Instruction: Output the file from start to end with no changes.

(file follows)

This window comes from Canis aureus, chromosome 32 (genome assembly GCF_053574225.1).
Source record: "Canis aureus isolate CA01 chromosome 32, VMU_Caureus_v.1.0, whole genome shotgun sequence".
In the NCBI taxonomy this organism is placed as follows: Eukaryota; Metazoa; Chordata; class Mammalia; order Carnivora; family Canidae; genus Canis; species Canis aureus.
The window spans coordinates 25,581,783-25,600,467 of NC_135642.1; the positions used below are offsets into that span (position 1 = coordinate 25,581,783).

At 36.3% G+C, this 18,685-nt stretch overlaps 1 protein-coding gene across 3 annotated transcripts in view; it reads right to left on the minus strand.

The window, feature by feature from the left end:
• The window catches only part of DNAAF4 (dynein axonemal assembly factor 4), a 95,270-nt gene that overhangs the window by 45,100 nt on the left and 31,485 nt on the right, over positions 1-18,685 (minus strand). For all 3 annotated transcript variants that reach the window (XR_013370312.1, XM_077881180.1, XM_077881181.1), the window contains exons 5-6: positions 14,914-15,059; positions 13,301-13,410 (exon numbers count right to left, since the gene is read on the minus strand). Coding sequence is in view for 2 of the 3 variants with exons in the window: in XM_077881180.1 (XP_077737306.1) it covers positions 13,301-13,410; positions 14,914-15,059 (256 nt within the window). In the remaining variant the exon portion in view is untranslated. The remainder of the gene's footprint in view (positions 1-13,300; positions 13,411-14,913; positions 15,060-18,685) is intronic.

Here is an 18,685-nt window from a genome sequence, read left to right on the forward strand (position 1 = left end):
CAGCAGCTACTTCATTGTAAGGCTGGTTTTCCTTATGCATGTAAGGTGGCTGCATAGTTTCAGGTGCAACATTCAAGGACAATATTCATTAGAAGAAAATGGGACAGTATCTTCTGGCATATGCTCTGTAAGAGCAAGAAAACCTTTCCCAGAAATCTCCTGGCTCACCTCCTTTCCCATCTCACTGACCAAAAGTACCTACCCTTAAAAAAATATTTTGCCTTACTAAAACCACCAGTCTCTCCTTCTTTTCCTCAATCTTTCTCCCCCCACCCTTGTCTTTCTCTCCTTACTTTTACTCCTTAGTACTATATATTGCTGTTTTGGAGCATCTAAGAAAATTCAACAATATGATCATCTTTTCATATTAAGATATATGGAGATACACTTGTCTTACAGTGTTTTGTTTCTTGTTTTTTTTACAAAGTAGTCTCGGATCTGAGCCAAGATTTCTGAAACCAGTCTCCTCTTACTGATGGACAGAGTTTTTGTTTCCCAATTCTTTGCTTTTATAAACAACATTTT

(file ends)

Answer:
This window comes from Canis aureus, chromosome 32 (genome assembly GCF_053574225.1).
Source record: "Canis aureus isolate CA01 chromosome 32, VMU_Caureus_v.1.0, whole genome shotgun sequence".
In the NCBI taxonomy this organism is placed as follows: Eukaryota; Metazoa; Chordata; class Mammalia; order Carnivora; family Canidae; genus Canis; species Canis aureus.
The window spans coordinates 25,581,783-25,600,467 of NC_135642.1; the positions used below are offsets into that span (position 1 = coordinate 25,581,783).

At 36.3% G+C, this 18,685-nt stretch overlaps 1 protein-coding gene across 3 annotated transcripts in view; it reads right to left on the minus strand.

The window, feature by feature from the left end:
• The window catches only part of DNAAF4 (dynein axonemal assembly factor 4), a 95,270-nt gene that overhangs the window by 45,100 nt on the left and 31,485 nt on the right, over positions 1-18,685 (minus strand). For all 3 annotated transcript variants that reach the window (XR_013370312.1, XM_077881180.1, XM_077881181.1), the window contains exons 5-6: positions 14,914-15,059; positions 13,301-13,410 (exon numbers count right to left, since the gene is read on the minus strand). Coding sequence is in view for 2 of the 3 variants with exons in the window: in XM_077881180.1 (XP_077737306.1) it covers positions 13,301-13,410; positions 14,914-15,059 (256 nt within the window). In the remaining variant the exon portion in view is untranslated. The remainder of the gene's footprint in view (positions 1-13,300; positions 13,411-14,913; positions 15,060-18,685) is intronic.

Here is an 18,685-nt window from a genome sequence, read left to right on the forward strand (position 1 = left end):
CAGCAGCTACTTCATTGTAAGGCTGGTTTTCCTTATGCATGTAAGGTGGCTGCATAGTTTCAGGTGCAACATTCAAGGACAATATTCATTAGAAGAAAATGGGACAGTATCTTCTGGCATATGCTCTGTAAGAGCAAGAAAACCTTTCCCAGAAATCTCCTGGCTCACCTCCTTTCCCATCTCACTGACCAAAAGTACCTACCCTTAAAAAAATATTTTGCCTTACTAAAACCACCAGTCTCTCCTTCTTTTCCTCAATCTTTCTCCCCCCACCCTTGTCTTTCTCTCCTTACTTTTACTCCTTAGTACTATATATTGCTGTTTTGGAGCATCTAAGAAAATTCAACAATATGATCATCTTTTCATATTAAGATATATGGAGATACACTTGTCTTACAGTGTTTTGTTTCTTGTTTTTTTTACAAAGTAGTCTCGGATCTGAGCCAAGATTTCTGAAACCAGTCTCCTCTTACTGATGGACAGAGTTTTTGTTTCCCAATTCTTTGCTTTTATAAACAACATTTT